Chavis moved in a year ago with his wife and rebuilt the home after Hurricane Matthew gutted the home.
"I had to do all this from square one from the ground up," he said.
The couple is also expecting their first child in a few weeks.
"Got my son's room and stuff ready -- got a baby on the way," Chavis said.
The family will have to rebuild or relocate after Florence destroyed their home.
The refrigerator in Chavis' home lies on its rear in the living room, instead of standing upright in the kitchen. Chavis is contemplating rebuilding after FEMA assessed the damage Thursday afternoon.
"I wouldn't mind doing it again, but I don't know," he said. "It was supposed to have been a once-in-a-hundred-year flood, and it's been two times in two years ... I don't know where we go from here."
In nearby Fayetteville, Linda Groves stood in the doorway of her home during Hurricane Florence and watched as the tree in her front yard split in half and fell over.
"I ran," Groves told ABC11. "My next door neighbor was over here and she flew."
The tree nearly fell on their other neighbor's roof. An adjacent tree blocked its fall onto the roof of the neighbor's home. On Thursday, her husband cleaned up the mess in their front yard.
"It's never been this bad," he said.
Back in Spring Lake, the decades-old Starlite Motel is a total loss. Water from Florence crept to the motel's front door before eventually overtaking the entire property. The water's force caused the roof to come off, walls to fall down, and a row of rooms to give way to erosion and crumble into the Little River.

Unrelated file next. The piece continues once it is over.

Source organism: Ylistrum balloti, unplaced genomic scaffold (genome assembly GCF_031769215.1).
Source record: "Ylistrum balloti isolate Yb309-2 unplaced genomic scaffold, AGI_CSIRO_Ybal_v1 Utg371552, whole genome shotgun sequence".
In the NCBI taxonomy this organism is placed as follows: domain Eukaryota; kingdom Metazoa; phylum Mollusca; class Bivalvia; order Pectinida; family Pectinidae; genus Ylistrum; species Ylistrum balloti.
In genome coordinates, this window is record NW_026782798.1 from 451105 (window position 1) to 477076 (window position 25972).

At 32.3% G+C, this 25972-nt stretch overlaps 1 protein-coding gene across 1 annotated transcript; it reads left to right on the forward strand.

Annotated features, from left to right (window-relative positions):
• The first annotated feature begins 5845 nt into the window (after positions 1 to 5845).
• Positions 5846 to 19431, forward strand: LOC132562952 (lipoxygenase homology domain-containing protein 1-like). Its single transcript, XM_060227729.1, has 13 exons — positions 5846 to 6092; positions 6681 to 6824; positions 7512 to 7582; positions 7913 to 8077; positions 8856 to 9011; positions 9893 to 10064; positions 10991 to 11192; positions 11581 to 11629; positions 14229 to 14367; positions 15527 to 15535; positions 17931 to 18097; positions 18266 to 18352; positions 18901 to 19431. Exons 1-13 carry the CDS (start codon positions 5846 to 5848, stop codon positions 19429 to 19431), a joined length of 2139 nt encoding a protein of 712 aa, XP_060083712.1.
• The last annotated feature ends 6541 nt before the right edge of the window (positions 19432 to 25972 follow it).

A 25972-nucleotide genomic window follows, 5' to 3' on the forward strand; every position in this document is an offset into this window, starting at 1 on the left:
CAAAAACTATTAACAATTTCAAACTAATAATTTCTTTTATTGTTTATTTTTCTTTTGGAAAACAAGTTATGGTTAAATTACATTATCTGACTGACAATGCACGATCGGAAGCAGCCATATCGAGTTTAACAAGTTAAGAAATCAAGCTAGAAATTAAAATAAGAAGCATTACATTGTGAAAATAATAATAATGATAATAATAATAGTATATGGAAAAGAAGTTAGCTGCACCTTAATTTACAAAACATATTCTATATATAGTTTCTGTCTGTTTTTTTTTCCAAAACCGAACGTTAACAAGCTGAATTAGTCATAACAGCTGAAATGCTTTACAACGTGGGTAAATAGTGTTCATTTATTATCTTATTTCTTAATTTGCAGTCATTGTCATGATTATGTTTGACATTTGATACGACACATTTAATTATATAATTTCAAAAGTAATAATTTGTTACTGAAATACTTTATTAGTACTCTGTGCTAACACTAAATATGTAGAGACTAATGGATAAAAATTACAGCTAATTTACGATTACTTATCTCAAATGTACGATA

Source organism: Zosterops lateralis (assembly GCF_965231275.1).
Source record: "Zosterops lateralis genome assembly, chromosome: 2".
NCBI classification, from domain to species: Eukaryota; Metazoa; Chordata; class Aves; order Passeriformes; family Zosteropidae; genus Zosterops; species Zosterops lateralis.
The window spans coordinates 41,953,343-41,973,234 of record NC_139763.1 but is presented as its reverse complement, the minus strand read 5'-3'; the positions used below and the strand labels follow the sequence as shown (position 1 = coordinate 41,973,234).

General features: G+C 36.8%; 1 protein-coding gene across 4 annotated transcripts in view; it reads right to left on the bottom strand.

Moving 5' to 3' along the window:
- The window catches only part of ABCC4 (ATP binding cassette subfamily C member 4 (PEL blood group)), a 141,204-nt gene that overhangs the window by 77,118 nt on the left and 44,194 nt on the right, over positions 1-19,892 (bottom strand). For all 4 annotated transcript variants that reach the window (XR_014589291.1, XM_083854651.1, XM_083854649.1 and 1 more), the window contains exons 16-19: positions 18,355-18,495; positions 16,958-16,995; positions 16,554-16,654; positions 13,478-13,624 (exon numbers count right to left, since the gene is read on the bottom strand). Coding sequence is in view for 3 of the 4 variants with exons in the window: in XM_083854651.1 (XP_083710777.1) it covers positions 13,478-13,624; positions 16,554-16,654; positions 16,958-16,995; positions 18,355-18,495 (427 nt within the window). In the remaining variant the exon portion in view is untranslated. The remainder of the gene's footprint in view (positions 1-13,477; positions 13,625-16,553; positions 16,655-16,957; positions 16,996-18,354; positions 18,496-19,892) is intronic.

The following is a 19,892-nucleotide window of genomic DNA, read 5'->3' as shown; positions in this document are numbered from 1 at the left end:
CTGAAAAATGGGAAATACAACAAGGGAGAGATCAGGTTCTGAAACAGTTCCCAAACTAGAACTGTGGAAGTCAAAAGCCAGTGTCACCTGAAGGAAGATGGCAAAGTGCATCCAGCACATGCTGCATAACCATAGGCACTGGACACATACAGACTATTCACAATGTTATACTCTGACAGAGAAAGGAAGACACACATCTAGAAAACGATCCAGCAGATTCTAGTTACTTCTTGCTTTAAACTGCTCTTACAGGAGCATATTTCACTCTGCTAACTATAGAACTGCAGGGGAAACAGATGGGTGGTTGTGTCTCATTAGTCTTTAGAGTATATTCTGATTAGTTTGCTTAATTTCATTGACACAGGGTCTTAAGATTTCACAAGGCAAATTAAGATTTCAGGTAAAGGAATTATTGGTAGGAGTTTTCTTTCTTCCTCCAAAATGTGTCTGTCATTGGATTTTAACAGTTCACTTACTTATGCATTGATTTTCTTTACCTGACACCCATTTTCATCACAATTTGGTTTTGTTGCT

Ratcliffe Watson used to live near Starlite but has since moved to Fayetteville.
"Not in my wildest dreams I thought the water would destroy this place like that," Watson said. "As it is now, that's pretty bad."
He also knows the motel's owner and is at a loss for words. "Ever since this happened, I don't even call him. Because what I'm going to say to him," Watson wondered. "I really can't say anything to him."
A Spring Lake police officer who did not identify himself said the motel's tenants caused a lot of problems and said: "it needed to go."
Many people who are familiar with the motel shared the officer's opinion. Others saw it as a loss of revenue for someone.
"That's somebody's livelihood that they're looking at right there and it's all gone," Watson said.
"It is what it is, it's been destroyed," said Cumberland County assistant county manager, Tracy Jackson. "So now the decision has to be made whether or not to rebuild."